Finding children in need
What was once Lambrecht’s basement has been turned into CoMo Cares’ makeshift headquarters.
Nearly 1,000 articles of clothes are neatly organized in colorful bins, all sorted by size. Picture books sit on shelves that line the walls of the basement, some with slightly worn edges.
Pink princess castles, toy dinosaurs and pop-up play tents litter the floor, leaving limited space to move about the basement.
Lambrecht says donations began rolling in almost immediately after she told a couple of her friends about the organization. Each one spread the news. Before Lambrecht knew it, calls and supplies started arriving every day.
"People are more apt to give if they know you are going to give it right back out to the community," she said.
With a basement full of toys, clothes and boxes, her initial concern was finding the children in the community who needed her services most.
Two years ago, Lambrecht remembers seeing a pair of kids waiting for the school bus near her house every morning. Even in the middle of winter, the children never wore coats or hats.
“I finally decided to buy them hats and gloves after seeing them with nothing for so long,” she said.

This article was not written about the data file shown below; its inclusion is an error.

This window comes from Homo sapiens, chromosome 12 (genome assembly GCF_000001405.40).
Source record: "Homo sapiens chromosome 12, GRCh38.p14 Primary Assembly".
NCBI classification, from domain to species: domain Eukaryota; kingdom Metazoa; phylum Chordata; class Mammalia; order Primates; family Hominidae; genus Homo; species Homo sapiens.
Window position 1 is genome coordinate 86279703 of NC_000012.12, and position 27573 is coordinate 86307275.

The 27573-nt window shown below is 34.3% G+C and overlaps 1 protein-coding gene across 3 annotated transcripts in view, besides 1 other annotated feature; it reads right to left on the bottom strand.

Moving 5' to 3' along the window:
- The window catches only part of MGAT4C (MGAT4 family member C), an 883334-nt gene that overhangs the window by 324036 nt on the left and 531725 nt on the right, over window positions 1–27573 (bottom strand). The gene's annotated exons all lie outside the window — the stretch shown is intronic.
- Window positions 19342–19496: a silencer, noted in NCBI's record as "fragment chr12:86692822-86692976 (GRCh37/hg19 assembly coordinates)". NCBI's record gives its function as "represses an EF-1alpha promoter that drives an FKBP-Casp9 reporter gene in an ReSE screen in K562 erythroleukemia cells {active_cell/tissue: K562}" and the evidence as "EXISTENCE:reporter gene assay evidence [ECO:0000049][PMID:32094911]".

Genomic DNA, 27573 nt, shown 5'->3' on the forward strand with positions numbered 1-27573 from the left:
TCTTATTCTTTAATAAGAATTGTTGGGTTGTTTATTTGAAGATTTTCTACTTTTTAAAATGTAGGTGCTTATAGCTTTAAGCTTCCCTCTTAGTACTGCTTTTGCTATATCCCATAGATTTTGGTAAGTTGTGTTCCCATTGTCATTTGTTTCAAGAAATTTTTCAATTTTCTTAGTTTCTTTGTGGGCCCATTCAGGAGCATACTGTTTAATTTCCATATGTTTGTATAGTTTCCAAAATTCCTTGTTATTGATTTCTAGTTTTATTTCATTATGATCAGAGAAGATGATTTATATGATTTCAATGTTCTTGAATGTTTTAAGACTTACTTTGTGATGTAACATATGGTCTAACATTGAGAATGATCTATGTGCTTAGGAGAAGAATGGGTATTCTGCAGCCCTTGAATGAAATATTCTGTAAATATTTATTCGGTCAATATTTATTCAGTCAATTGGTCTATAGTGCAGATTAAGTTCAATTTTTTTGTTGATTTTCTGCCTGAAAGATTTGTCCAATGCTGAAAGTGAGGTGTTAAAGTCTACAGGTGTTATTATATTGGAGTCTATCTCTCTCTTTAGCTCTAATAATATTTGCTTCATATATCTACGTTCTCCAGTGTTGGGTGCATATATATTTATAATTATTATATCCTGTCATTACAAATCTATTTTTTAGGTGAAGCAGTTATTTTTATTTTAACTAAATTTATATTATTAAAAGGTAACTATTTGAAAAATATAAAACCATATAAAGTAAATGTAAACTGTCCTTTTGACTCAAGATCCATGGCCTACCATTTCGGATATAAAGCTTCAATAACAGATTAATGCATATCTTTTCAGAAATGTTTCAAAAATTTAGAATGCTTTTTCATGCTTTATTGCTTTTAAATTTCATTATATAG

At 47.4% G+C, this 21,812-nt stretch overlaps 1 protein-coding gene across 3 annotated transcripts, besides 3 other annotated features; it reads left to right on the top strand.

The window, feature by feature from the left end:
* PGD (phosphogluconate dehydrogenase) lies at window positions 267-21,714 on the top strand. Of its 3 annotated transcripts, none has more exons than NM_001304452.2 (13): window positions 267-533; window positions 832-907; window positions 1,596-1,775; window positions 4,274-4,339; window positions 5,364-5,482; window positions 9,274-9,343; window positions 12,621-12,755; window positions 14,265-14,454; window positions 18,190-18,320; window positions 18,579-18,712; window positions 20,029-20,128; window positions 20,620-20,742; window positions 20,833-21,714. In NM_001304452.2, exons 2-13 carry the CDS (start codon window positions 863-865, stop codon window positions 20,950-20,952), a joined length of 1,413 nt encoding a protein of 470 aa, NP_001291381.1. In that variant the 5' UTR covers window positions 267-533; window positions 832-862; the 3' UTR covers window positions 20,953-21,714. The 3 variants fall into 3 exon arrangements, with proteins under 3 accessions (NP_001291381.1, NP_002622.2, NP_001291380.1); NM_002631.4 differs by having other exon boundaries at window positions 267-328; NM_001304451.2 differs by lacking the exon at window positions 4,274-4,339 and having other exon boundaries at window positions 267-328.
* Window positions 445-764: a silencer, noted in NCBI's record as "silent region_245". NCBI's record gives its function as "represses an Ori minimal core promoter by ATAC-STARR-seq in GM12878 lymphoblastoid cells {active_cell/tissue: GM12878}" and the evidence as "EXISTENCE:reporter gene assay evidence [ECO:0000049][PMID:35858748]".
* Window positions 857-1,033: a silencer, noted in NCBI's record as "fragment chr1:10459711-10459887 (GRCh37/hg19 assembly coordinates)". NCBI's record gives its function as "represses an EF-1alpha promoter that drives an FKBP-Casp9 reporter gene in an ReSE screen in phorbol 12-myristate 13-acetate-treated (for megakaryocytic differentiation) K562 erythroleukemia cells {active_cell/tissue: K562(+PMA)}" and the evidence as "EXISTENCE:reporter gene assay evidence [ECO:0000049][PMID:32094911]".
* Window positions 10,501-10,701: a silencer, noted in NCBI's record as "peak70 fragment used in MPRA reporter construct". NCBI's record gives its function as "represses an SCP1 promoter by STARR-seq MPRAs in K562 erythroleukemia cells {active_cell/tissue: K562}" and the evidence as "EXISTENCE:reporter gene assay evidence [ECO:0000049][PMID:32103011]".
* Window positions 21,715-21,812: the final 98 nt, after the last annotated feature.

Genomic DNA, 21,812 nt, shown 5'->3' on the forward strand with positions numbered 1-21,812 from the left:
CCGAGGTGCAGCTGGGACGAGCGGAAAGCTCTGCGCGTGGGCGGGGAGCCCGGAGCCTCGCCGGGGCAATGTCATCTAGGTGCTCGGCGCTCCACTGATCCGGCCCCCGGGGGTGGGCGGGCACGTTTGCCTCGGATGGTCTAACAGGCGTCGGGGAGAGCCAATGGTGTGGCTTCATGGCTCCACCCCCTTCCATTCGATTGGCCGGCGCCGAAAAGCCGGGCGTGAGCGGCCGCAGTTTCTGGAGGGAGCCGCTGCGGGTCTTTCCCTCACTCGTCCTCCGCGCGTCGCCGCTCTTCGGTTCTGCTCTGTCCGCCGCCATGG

But when she went to knock on the family's door, she learned that they had just moved.
“That always stuck with me,” she said.
When they hear about kids in need of the donations that CoMo Cares has on hand, Lambrecht receives the contact information.
“I have a referral form so I know the exact size of clothes they need, their specific requests and any special needs the child has,” Lambrecht said.
Voluntary Action Center is one of the service agencies that sends referrals to CoMo Cares. Executive director Nick Foster said the agency focuses on serving health, education, housing and unemployment needs, so he refers other queries to the appropriate organizations.
“We give families whatever we have in stock, such as formula and diapers,” Foster said. “But if they need more, such as toys or books or anything we don’t have, we always send them to CoMo Cares.”